Cifuentes M, Davis M, Fernald D, Gunn R, Dickinson P, Cohen DJ. Electronic health record challenges, workarounds, and solutions observed in practices integrating behavioral health and primary care. J Am Board Fam Med. 2015;28(Suppl 1):S63–S72.


Fortney JC, Pyne JM, Steven CA, et al. A Web-based clinical decision support system for depression care management. Am J Manag Care. 2010;16(11):849–854.


Jones E, Wittie M. Accelerated adoption of advanced health information technology in Beacon community health centers. J Am Board Fam Med. 2015;28(5):565–575.


Jones EB, Ku L. Sharing a playbook: integrated care in community health centers in the United States. Am J Public Health. 2015;105(10):2028–2034.


Reitz R, Common K, Fifield P, Stiasny E. Collaboration in the presence of an electronic health record. Fam Syst Health. 2012;30(1):72–80.


Wodarski JS, Green PD. Health information technology: an expanded care coordination in rural Tennessee. Soc Work Public Health. 2015;30(5):431–442.


Zeman LL, Johnson D, Arfken C, Smith T, Opoku P. Lessons learned: challenges implementing a personal digital assistant (PDA) to assess behavioral health in primary care. Fam Syst Health. 2006;24(3):286–298.


Fortney JC, Pyne JM, Edlund MJ, Robinson DE, Mittal D, Henderson KL. Design and implementation of the telemedicine-enhanced antidepressant management study. Gen Hosp Psychiatry. 2006;28(1):18–26.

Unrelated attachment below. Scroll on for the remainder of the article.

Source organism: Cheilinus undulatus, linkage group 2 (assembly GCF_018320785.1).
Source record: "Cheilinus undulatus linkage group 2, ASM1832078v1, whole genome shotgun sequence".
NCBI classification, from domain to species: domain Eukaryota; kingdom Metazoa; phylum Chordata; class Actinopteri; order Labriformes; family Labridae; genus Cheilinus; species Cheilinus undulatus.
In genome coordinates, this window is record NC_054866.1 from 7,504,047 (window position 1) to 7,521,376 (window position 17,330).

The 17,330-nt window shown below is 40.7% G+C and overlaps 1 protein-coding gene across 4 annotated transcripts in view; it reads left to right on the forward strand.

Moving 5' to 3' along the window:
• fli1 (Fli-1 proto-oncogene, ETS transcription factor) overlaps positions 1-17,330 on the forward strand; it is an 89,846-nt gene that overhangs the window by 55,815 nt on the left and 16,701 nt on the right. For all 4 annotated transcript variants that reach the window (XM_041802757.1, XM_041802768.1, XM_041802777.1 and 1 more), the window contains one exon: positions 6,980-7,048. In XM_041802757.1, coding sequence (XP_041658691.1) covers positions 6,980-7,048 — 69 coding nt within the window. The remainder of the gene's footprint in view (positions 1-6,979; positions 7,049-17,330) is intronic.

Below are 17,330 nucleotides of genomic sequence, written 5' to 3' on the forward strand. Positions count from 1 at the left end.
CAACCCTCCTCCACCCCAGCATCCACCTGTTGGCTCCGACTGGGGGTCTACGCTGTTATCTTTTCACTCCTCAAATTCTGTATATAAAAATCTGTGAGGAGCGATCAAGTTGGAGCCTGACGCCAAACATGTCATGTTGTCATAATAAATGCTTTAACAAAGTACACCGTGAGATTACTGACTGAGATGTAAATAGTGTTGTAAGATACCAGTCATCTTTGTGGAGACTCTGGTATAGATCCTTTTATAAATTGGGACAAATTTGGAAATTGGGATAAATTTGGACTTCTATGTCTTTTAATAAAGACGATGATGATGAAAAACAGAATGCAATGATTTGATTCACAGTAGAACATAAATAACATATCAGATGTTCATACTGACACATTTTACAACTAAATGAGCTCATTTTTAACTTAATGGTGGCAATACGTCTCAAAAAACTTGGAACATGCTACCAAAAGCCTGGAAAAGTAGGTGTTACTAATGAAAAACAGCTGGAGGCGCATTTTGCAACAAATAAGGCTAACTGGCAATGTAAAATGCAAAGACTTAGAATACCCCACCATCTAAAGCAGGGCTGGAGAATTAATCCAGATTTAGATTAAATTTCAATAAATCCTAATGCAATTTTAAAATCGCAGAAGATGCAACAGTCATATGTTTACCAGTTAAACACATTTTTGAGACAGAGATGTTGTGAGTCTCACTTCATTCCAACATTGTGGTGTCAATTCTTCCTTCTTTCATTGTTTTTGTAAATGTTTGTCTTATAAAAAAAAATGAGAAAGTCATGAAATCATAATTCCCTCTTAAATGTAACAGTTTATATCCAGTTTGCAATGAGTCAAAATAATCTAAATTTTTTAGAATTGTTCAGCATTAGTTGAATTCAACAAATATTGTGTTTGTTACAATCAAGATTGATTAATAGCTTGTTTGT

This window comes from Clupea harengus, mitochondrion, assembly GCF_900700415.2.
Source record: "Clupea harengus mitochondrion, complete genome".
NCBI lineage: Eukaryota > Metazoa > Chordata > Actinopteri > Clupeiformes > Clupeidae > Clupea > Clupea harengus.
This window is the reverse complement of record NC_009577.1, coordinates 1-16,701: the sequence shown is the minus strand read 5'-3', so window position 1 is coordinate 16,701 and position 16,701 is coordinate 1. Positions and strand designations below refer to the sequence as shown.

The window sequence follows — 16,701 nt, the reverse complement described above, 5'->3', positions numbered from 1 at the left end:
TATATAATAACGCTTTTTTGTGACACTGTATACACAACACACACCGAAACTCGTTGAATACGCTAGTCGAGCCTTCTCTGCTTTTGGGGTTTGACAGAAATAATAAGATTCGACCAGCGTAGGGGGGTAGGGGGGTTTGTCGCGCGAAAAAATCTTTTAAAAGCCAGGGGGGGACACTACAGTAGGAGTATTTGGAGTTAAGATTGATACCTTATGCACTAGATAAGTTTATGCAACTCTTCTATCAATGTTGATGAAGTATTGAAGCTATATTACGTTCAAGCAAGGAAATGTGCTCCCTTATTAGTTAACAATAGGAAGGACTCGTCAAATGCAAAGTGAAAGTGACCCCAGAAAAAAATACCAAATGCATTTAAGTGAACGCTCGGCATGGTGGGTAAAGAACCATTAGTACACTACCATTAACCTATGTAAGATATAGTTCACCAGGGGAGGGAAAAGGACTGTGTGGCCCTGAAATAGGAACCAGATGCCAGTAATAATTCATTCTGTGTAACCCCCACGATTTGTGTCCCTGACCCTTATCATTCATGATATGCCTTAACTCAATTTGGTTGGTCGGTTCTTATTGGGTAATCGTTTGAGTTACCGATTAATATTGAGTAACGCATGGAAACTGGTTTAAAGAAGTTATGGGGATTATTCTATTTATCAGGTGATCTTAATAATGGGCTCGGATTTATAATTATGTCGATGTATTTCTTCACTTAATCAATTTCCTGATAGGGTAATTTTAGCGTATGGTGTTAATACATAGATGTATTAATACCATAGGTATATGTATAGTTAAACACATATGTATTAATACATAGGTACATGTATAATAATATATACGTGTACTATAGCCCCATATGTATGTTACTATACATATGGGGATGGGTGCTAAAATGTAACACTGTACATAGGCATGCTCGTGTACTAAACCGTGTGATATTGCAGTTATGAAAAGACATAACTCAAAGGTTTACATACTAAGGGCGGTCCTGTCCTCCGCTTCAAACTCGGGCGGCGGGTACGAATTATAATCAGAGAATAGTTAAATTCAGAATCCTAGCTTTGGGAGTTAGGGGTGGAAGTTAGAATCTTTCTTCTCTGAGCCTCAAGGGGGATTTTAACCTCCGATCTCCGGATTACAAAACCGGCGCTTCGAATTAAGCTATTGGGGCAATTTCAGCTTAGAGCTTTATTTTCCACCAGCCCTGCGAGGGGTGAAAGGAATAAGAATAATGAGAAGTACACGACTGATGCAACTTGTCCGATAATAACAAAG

Galambos C, Skubic M, Wang S, Rantz M. Management of dementia and depression utilizing in-home passive sensor data. Gerontechnology. 2013;11(3):457–468.


Gardner W, Klima J, Chisolm D, et al. Screening, triage, and referral of patients who report suicidal thought during a primary care visit. Pediatrics. 2010;125(5):945–952.


Glowa-Kollisch S, Andrade K, Stazesky R, et al. Data-driven human rights: using the electronic health record to promote human rights in jail. Health Hum Rights. 2014;16(1):157–165.


Pomerantz AS, Shiner B, Watts BV, et al. The White River model of colocated collaborative care: a platform for mental and behavioral health care in the medical home. Fam Syst Health. 2010;28(2):114–129.


Quanbeck AR, Gustafson DH, Marsch LA, et al. Integrating addiction treatment into primary care using mobile health technology: protocol for an implementation research study. Implement Sci. 2014;9:65.


Ryan P, Kobb R, Hilsen P. Making the right connection: matching patients to technology. Telemed J E Health. 2003;9(1):81–88.


Siddharthan K. The effect of post traumatic stress disorders on rehabilitation among combat-wounded veterans. Stud Health Technol Inform. 2012;182:114–124.


Ma J, Yank V, Lv N, et al. Research aimed at improving both mood and weight (RAINBOW) in primary care: a type 1 hybrid design randomized controlled trial. Contemp Clin Trials. 2015;43:260–278.


Rollman B, Belnap HB, Rothenberger DS. Online treatments for mood and anxiety disorders in primary care: a randomized controlled trial. J Gen Intern Med. 2016;31(2):S316–S317.


Bebbington P, Jakobowitz S, McKenzie N, et al. Assessing needs for psychiatric treatment in prisoners: prevalence of disorder. Soc Psychiatry Psychiatr Epidemiol. 2017;52(2):221–229.


Fazel S, Hayes AJ, Bartellas K, Clerici M, Trestman R. Mental health of prisoners: prevalence, adverse outcomes, and interventions. Lancet Psychiatry. 2016;3(9):871–881.